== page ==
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Authors Wang ZY, Olson EB, Bjorling DE, Mitchell GS, Bisgard GE
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Journal J. Appl. Physiol. Volume: 104 Issue: 3 Pages: 803-8
Publish Date 2008 Mar
PubMed ID 18096755
Abstract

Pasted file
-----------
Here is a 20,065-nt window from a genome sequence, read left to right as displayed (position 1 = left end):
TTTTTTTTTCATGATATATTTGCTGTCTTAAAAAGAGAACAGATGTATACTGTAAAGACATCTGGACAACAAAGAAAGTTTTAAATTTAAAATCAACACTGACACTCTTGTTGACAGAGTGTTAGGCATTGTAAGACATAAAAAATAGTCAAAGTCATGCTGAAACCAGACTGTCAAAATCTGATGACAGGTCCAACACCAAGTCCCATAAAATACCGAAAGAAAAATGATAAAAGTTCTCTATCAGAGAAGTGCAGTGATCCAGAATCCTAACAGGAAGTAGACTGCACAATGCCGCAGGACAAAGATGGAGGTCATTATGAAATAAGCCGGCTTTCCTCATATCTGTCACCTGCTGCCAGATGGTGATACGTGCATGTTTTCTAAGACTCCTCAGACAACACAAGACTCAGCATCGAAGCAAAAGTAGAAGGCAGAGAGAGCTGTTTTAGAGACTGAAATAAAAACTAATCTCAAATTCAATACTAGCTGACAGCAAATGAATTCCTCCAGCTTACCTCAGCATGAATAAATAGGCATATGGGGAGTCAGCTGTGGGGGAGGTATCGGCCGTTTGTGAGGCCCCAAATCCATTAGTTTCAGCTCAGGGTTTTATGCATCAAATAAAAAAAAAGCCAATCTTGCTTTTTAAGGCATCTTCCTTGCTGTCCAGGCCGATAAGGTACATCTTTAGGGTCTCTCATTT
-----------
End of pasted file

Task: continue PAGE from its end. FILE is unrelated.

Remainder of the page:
Sustained hypoxia (SH) has been shown to cause profound morphological and cellular changes in carotid body (CB). However, results regarding whether SH causes CB type I cell proliferation are conflicting. By using bromodeoxyuridine, a uridine analog that is stably incorporated into cells undergoing DNA synthesis, we have found that SH causes the type I cell proliferation in the CB; the proliferation occurs mainly during the first 1-3 days of hypoxic exposure. Moreover, the new cells survive for at least 1 mo after the return to normoxia. Also, SH does not cause any cell death in CB as examined by the terminal deoxynucleotidyl transferase-mediated dUTP-X nick-end labeling assay. Taken together, our results suggest that SH stimulates CB type I cell proliferation, which may produce long-lasting changes in CB morphology and function.


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